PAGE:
“Those who speak of love most promiscuously are the ones who’ve never felt it. They make some sort of feeble stew out of sympathy, compassion, contempt and general indifference, and they call it love. Once you’ve felt what it means to love as you and I know it–the total passion for the total height–you’re incapable of anything less.” ~ The Fountainhead by Ayn Rand
Ready for more? See our entire love quote collection.
Anne Bronte was an English novelist and poet. She’s best known as the author of The Tenant of Wildfell Hall and Agnes Grey.
Anne worked as a governess. She was employed by the Ingham family at Blake Hall and later by the Robinson family at Thorp Green Hall. The Hall was the inspiration for Horton Lodge in Agnes Grey.
Anne and her sisters Charlotte and Emily were all writers. In 1846 their joint work, Poems by Currer, Ellis, and Acton Bell was published. Anne was Action Bell. Charlotte was Currer Bell and Emily was Action Bell. The pseudonyms hid the sisters’ gender while preserving their initials.
September of 1848 through May of 1849 was a dark time for the Bronte family. Bramwell Bronte, the only boy of the Bronte siblings, passed away in September. Emily Bronte passed in December of 1848. Lastly, Anne passed away in May of 1849. Her final poem was entitled A dreadful darkness closes in.
More About Anne Bronte
- The Brontë Sisters: The Brief Lives of Charlotte, Emily, and Anne
- Dark Quartet: The Story of the Brontes
- Quotes by Anne Bronte
Some fans of the first novel, Dune, were surprised by Dune Messiah. Dune contains a lot of action and adventure. Dune Messiah deals more with political intrigue and internal character development.
I interviewed a fan of Dune for this blog post. He said this about Dune Messiah. “I read that Frank Herbert was suspicious of charismatic leaders and thought they were dangerous. So in Dune Messiah he tore down Paul, the hero of Dune . . . I loved Dune, but didn’t get through Dune Messiah the first time. I read it years later and liked it more, but Dune is still my favorite of the series.”
Get the book at Amazon – Dune Messiah (The Dune Chronicles, Book 2)
A Midsummer Night’s Dream is probably Shakespeare’s most popular comedy. It’s believed that he wrote the play between 1590 and 1597.
The play focuses on the marriage of Theseus, the Duke of Athens, and Hippolyta, the Amazon Queen. Throw in a bunch of Athenians, some fairies and an acting troupe and you’ve got A Midsummer Night’s Dream.
More About A Midsummer Night’s Dream
- Quotes from A Midsummer Night’s Dream
- Get the book A Midsummer Night’s Dream (Folger Shakespeare Library)
- 1999 movie with Kevin Kline and Michelle Pfeiffer – A Midsummer Night’s Dream
Edward Morgan Forster, known as E. M. Forster, was an English writer. His best known works include A Room with a View, Howards End and A Passage to India.
- Forster was born on January 1, 1879. Sadly, his father died of tuberculosis in 1880. Forster was raised by his mother and his paternal aunts.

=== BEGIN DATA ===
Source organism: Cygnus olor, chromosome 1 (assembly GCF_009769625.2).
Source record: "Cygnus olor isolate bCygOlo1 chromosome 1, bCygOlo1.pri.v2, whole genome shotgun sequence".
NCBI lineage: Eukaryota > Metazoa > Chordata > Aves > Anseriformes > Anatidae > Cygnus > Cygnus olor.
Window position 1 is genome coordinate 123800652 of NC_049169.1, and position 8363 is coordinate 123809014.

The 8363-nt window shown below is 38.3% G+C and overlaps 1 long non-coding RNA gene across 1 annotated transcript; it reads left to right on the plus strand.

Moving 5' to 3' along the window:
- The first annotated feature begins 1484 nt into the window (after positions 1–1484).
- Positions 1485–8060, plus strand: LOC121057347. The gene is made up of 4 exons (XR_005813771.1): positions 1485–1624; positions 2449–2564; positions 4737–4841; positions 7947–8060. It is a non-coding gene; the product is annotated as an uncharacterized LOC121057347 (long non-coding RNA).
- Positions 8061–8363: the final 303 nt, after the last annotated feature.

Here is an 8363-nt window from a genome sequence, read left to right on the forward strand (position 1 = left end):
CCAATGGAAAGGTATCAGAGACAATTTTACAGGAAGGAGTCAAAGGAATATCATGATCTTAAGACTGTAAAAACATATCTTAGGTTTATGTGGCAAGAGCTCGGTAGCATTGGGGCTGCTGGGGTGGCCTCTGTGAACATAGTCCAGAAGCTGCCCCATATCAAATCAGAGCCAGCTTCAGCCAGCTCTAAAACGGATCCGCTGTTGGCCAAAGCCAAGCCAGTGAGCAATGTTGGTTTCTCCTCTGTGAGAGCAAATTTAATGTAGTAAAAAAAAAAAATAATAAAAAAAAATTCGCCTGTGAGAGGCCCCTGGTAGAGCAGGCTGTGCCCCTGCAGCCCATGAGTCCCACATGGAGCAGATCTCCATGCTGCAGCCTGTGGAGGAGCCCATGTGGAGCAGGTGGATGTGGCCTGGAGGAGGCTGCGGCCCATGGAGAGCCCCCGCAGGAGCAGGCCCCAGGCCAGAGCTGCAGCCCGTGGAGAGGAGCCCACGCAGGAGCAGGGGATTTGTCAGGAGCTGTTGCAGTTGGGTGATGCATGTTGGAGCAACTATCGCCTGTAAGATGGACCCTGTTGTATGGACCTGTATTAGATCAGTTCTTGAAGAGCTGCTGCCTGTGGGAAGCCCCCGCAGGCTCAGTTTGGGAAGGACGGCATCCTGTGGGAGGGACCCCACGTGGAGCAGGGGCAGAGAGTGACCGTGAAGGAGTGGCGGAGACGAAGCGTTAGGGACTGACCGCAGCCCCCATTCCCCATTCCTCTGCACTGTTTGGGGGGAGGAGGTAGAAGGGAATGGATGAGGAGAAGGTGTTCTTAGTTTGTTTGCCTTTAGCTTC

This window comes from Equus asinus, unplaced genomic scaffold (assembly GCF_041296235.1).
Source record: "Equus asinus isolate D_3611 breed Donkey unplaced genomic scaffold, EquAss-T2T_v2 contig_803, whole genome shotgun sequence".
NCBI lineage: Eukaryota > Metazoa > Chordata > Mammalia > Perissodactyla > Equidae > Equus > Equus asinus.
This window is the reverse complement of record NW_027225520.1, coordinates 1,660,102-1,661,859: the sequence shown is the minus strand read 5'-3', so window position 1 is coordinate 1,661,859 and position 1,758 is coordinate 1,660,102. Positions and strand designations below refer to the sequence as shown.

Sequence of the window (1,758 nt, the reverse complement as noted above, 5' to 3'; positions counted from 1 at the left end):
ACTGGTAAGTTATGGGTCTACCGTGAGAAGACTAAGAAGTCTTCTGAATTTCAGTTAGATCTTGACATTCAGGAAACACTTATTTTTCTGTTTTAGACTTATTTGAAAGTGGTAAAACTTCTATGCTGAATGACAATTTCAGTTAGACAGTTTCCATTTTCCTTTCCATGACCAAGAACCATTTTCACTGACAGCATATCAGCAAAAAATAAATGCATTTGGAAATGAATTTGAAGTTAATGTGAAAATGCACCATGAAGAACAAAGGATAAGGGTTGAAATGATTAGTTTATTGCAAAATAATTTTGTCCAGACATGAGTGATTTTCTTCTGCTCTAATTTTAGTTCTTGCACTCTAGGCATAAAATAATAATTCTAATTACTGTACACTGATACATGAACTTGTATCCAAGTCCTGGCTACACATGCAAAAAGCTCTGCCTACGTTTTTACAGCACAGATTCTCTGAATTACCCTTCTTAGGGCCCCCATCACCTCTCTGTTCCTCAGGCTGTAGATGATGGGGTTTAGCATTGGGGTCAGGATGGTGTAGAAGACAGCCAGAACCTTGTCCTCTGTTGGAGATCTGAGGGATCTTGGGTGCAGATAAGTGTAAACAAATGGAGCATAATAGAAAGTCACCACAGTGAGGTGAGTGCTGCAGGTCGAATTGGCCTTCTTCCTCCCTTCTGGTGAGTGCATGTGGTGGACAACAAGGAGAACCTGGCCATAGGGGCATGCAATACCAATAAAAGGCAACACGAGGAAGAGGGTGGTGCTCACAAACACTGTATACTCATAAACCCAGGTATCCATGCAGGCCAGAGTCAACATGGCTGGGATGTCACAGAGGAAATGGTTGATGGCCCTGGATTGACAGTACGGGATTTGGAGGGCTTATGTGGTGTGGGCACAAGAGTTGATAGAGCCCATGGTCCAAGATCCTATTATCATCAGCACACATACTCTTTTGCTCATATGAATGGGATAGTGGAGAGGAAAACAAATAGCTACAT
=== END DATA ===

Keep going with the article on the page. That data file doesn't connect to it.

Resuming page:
- Forster inherited a great deal of money from a paternal aunt who passed away in 1887.
- In the 1930s and 1940s Forster was a broadcaster on BBC Radio
- Forster died of a stroke on June 7, 1970 in Coventry. He was 91.
- Maurice was published posthumously. Its homosexual themes caused some controversy as Forster’s sexual preferences weren’t widely known previously.
More About E. M. Forster
Fifty new quotes were added to the site today. All of our quotes list an author and a source. We’re proud that this quotation collection is curated by people and NOT by a computer program.
“A man’s fate is his own temper; and according to that will be his opinion as to the particular manner in which the course of events is regulated. A consistent man believes in Destiny, a capricious man in Chance.” ~ Vivian Grey by Benjamin Disraeli
Great Expectations was the thirteenth novel that Charles Dickens wrote. In the UK the novel was published in weekly installments in All the Year Round from December of 1860 until August 1861. Harper’s Weekly, in the United States, published installments of the novel from November 1860 through August of 1861.
All the Year Round was founded by Dickens. Its first issue was printed on April 30, 1859. The publication featured serialized novels. In fact, the first novel it featured was Dickens’s A Tale of Two Cities.
In October of 1860 sales of All the Year Round were declining. The featured novel, A Day’s Ride by Charles Lever, wasn’t very popular. In order to boost sales, Dickens adapted Great Expectations, originally planned for publication in another format, to be published in All the Year Round. His plan worked and sales for the publication increased.
“Suffering has been stronger than all other teaching, and has taught me to understand what your heart used to be. I have been bent and broken, but – I hope – into a better shape.” ~ Great Expectations by Charles Dickens
More About Great Expectations
- Great Expectations Quotes
- Learn About Great Expectations at our partner website, CharlesDickensInfo.com
- Who’s Who in Great Expectations from CharlesDickensInfo.com
- Great Expectations Quiz at our partner website, CharlesDickensInfo.com
- Great Expectations at Amazon.com